As touched on in my last two blog posts, the legends surrounding the music of Detroit are many. From the Stooges and MC5 all the way up to Kid Rock and the White Stripes, there are numerous figures that conjure up all kinds of visions. But none of them really confound the mind like Tricky Gomez.
Last night in Hollywood, Anthrax, who are headlining the Metal Alliance Tour, played to a sold-out crowd at the House of Blues. But the fans got a little more than Anthrax playing their classic Among The Living album front-to-back, or songs from the just-released covers EP, Anthems.
When music aficionados speak of Detroit, they tend to go on and on about the slew of rock bands and R&B groups to come out of the area. When you consider the sheer number of rock legends and near-legends from the area, it's easy to see how one could spend hours discussing the Stooges, the MC5, Alice Cooper, Ted Nugent, Bob Seger, The White Stripes, etc.
Earlier this month, for one night only, I went from being one of four guitarists in a Monkees tribute band to being the only guitarist in a band supporting two actual Monkees — Peter Tork and Micky Dolenz. To make things even weirder, I used a Les Paul that once belonged to Tim Sult of Clutch, just so I could say that guitar went from Clutch to the Monkees in just over a year.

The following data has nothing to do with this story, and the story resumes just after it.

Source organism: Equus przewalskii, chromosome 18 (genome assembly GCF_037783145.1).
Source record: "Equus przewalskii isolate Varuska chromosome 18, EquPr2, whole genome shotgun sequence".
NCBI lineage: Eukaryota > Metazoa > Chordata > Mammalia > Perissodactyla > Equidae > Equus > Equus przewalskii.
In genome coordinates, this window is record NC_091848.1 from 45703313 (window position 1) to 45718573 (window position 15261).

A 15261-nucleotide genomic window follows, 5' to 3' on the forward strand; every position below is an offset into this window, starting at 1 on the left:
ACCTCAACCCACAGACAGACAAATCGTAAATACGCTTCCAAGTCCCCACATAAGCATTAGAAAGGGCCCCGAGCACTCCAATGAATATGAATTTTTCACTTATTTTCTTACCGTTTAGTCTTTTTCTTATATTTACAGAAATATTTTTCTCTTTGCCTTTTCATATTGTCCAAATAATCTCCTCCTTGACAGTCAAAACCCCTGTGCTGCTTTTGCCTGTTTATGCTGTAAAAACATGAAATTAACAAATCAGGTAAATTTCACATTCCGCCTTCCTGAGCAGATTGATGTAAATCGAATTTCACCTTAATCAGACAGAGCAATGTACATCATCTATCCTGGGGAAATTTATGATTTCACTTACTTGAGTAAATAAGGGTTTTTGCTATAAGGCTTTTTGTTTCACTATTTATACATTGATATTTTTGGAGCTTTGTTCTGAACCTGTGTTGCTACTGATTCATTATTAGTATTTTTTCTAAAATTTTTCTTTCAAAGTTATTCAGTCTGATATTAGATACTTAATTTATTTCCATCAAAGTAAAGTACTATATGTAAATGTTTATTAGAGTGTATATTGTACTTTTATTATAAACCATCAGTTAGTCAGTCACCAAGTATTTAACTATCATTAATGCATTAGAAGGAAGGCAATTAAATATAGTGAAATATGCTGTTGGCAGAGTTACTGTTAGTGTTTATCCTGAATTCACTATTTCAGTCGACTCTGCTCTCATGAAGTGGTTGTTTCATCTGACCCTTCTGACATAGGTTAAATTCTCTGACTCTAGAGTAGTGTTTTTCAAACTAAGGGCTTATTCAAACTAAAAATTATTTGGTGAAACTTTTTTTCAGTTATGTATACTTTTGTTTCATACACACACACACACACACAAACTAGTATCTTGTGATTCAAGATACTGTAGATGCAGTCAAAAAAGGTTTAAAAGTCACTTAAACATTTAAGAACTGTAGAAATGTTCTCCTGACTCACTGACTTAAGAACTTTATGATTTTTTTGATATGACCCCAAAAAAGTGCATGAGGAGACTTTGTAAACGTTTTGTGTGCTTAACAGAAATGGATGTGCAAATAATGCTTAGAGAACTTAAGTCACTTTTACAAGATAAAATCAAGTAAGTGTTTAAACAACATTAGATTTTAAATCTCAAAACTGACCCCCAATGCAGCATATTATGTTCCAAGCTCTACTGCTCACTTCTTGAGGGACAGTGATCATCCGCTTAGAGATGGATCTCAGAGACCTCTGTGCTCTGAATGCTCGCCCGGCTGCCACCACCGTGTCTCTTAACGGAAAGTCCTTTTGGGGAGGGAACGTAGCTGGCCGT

In the April 2013 issue of Guitar World, you’ll find a feature on the fabulous Malina Moye. Moye, a lefty player who flips her guitar over and plays with the strings upside down, is a fearless performer who knows how to put on a show! Her new release, Rock & Roll Baby, is slated to drop in the spring.
After nearly two decades together, Sevendust remain one of few bands to come out of the '90s with all five original members — John Connolly (guitar), Clint Lowery (guitar), Lajon Witherspoon (vocals), Vince Hornsby (bass) and Morgan Rose (drums) — intact. It's a testament to the friendship and musicianship the band brings to its fans and each other night after night, album after album.